cannot afford to have Mexico fall under the control of a Hugo Chavez/Fidel
Castro style of regime. Yet, that could easily happen if we don’t put policies
in place soon to reverse current trends.
Evo Morales in Bolivia, Rafael Correa in Ecuador, and our old “friend”
Daniel Ortega are busily at work imposing their leftist models of political
power in their respective nations.
can be done to reverse the situation? What is our strategy? And, where are the
Bill Caseys, William Clarks, Cap Weinbergers out there to execute a new foreign
policy direction for the United States in Latin America?
me at this point voice my strong disagreement with the sentiments reportedly
expressed by Senator Norm Coleman that Latin America needs more thinking along
the lines of Rousseau and Kant – and less of Aquinas. I would say just the opposite – Latin America needs to
return to the political philosophy of Thomas Aquinas – and I would add –
Jose Ortega y Gasset. And, that’s where the Catholic Church becomes so
critical in improving the situation in Latin America.
the Catholic Church has been a strong force for stability and conservatism in
Latin America. The Mexican Revolution of 1910 (like the French Revolution) was
fundamentally an anti-religious revolution which targeted the Catholic Church as
a principal “enemy” of the revolution. Unfortunately, the virus of
liberation theology combined with base communities – so called Christian
Marxism – gained significant influence within the Catholic Church beginning in
the late 1960s and continuing throughout the 1970s. This infiltration of the
Catholic Church by hard leftists paved the way for the rise to power of the
Sandinistas in Nicaragua and aided leftist advances in other South and Central
John Paul II cracked down on the “liberation theology” crowd in the 1980s,
and Pope Benedict XVI has continued John Paul’s policies in that regard. But,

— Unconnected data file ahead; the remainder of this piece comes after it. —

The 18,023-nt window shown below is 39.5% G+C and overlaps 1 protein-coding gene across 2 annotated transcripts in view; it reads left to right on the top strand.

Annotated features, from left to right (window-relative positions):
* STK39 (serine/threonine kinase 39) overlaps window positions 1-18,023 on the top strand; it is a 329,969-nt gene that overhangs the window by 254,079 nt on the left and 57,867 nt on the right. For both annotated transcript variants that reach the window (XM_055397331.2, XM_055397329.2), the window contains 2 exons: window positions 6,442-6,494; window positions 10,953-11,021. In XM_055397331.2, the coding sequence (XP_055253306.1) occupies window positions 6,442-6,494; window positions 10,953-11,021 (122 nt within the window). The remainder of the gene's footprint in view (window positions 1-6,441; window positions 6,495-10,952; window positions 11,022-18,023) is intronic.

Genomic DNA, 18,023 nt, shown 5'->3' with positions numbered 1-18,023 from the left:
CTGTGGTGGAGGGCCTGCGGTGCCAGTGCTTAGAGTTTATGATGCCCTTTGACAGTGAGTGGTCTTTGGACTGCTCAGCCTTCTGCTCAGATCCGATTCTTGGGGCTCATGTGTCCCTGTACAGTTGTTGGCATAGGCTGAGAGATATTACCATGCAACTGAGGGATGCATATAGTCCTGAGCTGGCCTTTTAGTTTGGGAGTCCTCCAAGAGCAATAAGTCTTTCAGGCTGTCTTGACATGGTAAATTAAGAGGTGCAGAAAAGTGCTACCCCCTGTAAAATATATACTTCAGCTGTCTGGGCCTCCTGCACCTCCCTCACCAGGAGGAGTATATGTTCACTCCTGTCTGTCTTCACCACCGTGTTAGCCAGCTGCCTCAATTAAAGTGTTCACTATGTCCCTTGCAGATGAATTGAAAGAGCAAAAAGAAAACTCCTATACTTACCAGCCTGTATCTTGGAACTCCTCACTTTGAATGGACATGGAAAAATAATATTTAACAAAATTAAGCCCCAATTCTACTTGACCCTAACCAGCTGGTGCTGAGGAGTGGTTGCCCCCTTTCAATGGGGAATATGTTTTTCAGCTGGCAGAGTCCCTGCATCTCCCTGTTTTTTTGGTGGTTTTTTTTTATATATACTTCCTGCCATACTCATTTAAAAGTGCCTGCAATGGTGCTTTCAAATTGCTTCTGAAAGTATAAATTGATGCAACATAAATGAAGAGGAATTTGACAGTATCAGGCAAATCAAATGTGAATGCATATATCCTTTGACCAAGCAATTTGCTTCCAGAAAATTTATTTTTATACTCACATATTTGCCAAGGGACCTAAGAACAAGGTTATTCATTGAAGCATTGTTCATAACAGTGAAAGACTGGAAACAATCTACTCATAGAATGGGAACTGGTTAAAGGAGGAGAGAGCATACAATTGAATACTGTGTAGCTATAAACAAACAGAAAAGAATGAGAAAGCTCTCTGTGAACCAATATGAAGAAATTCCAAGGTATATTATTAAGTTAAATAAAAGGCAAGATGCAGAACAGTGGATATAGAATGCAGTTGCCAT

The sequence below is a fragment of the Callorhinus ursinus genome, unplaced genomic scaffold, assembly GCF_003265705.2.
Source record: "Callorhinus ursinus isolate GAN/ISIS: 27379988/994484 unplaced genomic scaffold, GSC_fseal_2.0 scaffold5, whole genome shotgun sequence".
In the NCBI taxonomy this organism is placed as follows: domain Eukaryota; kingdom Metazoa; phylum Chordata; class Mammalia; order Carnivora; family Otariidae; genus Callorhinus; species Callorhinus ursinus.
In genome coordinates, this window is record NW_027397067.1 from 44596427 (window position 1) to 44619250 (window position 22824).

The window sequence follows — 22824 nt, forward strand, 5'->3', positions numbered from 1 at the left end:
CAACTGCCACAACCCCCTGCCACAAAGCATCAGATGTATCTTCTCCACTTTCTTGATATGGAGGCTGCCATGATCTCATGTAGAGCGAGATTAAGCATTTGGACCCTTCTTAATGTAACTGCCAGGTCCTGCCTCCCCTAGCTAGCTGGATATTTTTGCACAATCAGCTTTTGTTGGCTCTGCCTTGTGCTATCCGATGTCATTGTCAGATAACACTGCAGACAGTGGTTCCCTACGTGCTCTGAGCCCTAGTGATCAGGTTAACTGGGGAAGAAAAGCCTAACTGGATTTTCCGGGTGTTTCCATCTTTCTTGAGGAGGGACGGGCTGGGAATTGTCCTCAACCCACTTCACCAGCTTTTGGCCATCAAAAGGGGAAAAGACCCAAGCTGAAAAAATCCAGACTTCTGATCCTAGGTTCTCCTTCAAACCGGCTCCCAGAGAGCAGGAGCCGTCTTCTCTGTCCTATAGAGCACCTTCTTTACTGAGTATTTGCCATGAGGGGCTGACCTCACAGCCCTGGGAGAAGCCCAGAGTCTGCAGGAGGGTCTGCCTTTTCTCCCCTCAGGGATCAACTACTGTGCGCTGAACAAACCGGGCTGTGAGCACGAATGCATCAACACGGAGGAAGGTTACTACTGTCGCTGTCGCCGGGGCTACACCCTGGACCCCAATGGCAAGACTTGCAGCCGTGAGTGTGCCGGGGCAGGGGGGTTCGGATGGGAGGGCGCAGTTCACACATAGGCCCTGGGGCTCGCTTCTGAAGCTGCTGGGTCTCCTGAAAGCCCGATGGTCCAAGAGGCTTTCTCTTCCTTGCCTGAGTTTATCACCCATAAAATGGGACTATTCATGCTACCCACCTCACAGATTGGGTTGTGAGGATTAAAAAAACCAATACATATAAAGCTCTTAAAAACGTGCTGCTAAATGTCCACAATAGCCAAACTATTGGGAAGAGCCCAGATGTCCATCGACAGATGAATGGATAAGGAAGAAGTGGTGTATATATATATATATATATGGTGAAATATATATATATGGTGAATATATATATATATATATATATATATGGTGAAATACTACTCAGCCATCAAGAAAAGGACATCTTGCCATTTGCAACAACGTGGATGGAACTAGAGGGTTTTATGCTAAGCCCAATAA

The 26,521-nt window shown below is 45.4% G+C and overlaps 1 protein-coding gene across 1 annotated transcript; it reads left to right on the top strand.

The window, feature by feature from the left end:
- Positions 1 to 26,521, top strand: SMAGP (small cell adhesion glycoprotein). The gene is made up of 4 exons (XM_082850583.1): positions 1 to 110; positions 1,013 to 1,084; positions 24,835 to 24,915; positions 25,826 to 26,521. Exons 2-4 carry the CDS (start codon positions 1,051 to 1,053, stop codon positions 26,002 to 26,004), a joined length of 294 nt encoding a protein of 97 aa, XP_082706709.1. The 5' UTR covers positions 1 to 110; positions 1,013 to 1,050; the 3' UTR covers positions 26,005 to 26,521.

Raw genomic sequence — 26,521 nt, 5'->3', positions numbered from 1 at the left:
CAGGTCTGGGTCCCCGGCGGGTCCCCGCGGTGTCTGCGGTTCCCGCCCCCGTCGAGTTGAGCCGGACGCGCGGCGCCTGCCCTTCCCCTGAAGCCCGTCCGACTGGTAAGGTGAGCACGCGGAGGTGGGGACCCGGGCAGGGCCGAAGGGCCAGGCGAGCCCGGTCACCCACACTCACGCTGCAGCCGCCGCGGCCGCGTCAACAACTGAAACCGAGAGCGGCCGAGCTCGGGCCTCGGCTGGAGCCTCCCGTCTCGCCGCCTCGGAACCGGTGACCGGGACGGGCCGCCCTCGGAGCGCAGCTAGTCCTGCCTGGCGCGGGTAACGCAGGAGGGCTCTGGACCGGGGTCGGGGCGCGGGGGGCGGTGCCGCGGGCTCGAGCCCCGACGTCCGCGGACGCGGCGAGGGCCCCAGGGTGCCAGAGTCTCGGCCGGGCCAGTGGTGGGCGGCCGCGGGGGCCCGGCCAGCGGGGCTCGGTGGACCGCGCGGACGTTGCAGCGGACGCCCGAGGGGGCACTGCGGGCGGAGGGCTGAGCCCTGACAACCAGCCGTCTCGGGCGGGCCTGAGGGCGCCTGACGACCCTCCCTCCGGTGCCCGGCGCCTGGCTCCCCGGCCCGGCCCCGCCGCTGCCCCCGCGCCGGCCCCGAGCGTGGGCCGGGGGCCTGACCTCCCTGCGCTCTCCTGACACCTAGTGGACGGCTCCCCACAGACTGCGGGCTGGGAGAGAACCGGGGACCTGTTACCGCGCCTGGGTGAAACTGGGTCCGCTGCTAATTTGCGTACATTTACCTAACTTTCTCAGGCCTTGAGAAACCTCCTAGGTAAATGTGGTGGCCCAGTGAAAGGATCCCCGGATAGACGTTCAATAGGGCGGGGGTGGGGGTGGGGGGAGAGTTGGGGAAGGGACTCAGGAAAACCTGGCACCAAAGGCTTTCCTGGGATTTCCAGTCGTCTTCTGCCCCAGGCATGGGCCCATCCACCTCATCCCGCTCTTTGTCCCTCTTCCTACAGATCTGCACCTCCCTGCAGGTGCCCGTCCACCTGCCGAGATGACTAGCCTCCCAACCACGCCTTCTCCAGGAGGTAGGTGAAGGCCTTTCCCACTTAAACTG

it takes a while to “clean out the stables,” and that continues to be a work
the leadership of the Catholic Church in Latin America is an important ally in
building a constructive alternative to the anti-religious, leftist political
forces which have become so powerful south of our border.
addition, we need to encourage the continued development and education of young
scholars in Latin America grounded in the principles of ordered liberty and
protection of private property rights.
also need to address the out of control illicit drug trade by simultaneously
expanding our support for President Calderon’s valiant effort to go after the
drug cartels while initiating a new campaign here at home addressing the demand
side of the problem modeled on the successful “Just Say No to Drugs” program
led by Mrs. Nancy Reagan in the early 1980s.
we need a government led by conservatives determined to improve our relationship
with our neighbors to the South and support those forces for the good – those
economic and social conservatives in Latin America who are kindred spirits --
with the personal and political courage to stand up to the Leftist thugs like
Hugo Chavez who are working so feverishly to take away the freedom of the
average citizen in Latin America.
Pauken is Chairman of the Texas Workforce Commission. He served as Director of
Action, an independent federal agency, during the Reagan Administration.